Pagani relies on Bosch for the driving safety and braking control systems used on its Huayra and Huayra BC vehicles. “The philosophy of our vehicles is a combination between Art and Science, Technology and Design, Performanche and  uncompromising safety. Bosch Engineering has been our partner for a number of years now in this endeavor,” says Horacio Pagani, founder of Italian hypercar manufacturer Pagani Automobili. Although the ABS and ESP® hardware come from Bosch’s mass-production automotive portfolio, it is Bosch Engineering GmbH, a subsidiary of the supplier of technology and services, that is responsible for the custom adaptation of the software. Bosch Engineering GmbH employs more than 2,000 engineers whose expertise extends to every aspect of their field – except off-the-shelf solutions. As they have already done with the Huayra and the Zonda, the company is using the Pagani Huayra BC to showcase its ability to tailor and configure both software and electronics to meet vehicle-specific requirements. Because in order to perform ideally in all situations, the ABS and ESP® systems require extremely precise software calibration to accommodate both the performance characteristics of a hypercar as well as the particularities of summer and winter road conditions. “This is the only way in which we can exploit the entire safety potential of the software while creating the dynamic handling particular to this brand. We understand Pagani’s requirements in this regard, and we are developing the software accordingly,” says Bernhard Bihr, president of Bosch Engineering GmbH.

Testing day in northern Sweden

For Jauregui and his colleagues, the days in northern Sweden begin early while it is still dark outside. Although sunrise is still a few hours away, large floodlights already illuminate the various road course modules both over land and over parts of the huge frozen lake. “First we test the ABS on a roadway surface that is iced over on one side. Later on we see how the car handles on a testing course located on the frozen lake,” Jauregui explains. An electronic stability program, for instance, contains over 3,000 parameters in its software that affect the system’s reactions. “The greatest challenge for us is making all of the vehicle’s power and handling controllable and safe, even in critical situations, without losing sight of performance.” Jauregui’s most important ally in this task is Jakob Hellkvist, who is an “icemaker.” Working morning, noon, and night, his job is to prepare the road courses, making sure that the driving surface conditions on land and on the lake are always the same. Several times a day, he sprays the roadways and course modules with water and then smooth them out, after which he will use specialized equipment to give the ice surfaces exactly the right amount of friction. All of this ensures that even the smallest changes in handling behavior can be analyzed following software adjustments, and that these changes are not the result of variations in driving surface conditions. “For us the reproducibility and comparability of measurement data is very important. We want to be able to measure how the handling will change when we adjust one of the parameters. When the road surface is always the same, we can eliminate it as a factor,” Jauregui explains. His laptop is mounted above the center console of the vehicle. After every test drive, he checks the measurement values, stores data, enters new command combinations into the computer, and then starts driving again. He will keep doing so until this symbiosis of safety and performance of Pagani’s Huayra BC is perfect, even on ice and snow.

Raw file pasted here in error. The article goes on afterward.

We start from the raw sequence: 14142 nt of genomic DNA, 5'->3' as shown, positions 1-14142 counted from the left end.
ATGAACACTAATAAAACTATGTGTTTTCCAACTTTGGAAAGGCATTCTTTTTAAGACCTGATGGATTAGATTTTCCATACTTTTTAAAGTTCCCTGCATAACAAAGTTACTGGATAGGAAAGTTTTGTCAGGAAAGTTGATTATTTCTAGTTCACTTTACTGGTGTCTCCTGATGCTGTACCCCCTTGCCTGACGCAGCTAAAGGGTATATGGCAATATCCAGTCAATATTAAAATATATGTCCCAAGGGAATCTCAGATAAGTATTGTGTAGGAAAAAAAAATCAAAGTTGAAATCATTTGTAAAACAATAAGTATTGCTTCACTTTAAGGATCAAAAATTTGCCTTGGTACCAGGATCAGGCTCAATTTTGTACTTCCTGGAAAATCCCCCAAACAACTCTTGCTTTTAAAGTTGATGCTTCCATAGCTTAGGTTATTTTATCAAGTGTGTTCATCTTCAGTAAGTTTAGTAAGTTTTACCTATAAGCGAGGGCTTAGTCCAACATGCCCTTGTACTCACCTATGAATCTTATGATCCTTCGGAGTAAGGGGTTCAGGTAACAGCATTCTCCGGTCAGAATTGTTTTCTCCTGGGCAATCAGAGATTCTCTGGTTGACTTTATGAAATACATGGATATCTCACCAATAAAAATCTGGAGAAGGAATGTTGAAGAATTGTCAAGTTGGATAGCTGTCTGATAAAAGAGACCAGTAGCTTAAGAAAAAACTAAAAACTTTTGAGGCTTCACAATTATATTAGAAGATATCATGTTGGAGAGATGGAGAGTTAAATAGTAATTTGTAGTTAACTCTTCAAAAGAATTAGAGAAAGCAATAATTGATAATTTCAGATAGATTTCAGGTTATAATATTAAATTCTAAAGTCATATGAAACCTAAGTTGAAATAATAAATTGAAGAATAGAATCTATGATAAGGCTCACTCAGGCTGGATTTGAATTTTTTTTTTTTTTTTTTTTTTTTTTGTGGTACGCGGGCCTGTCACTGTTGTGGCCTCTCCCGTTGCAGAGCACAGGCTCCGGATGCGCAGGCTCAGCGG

Winter testing in northern Sweden

Bosch conducts winter testing on its state-of-the-art driving dynamics control systems at its test center in Vaitoudden near Arjeplog in northern Sweden. This testing allows engineers to ensure that safety systems such as ABS and ESP® will perform as intended in every situation to provide maximum assistance to the driver. The new, expanded testing grounds were officially opened in December 2003 by King Carl XVI Gustaf of Sweden.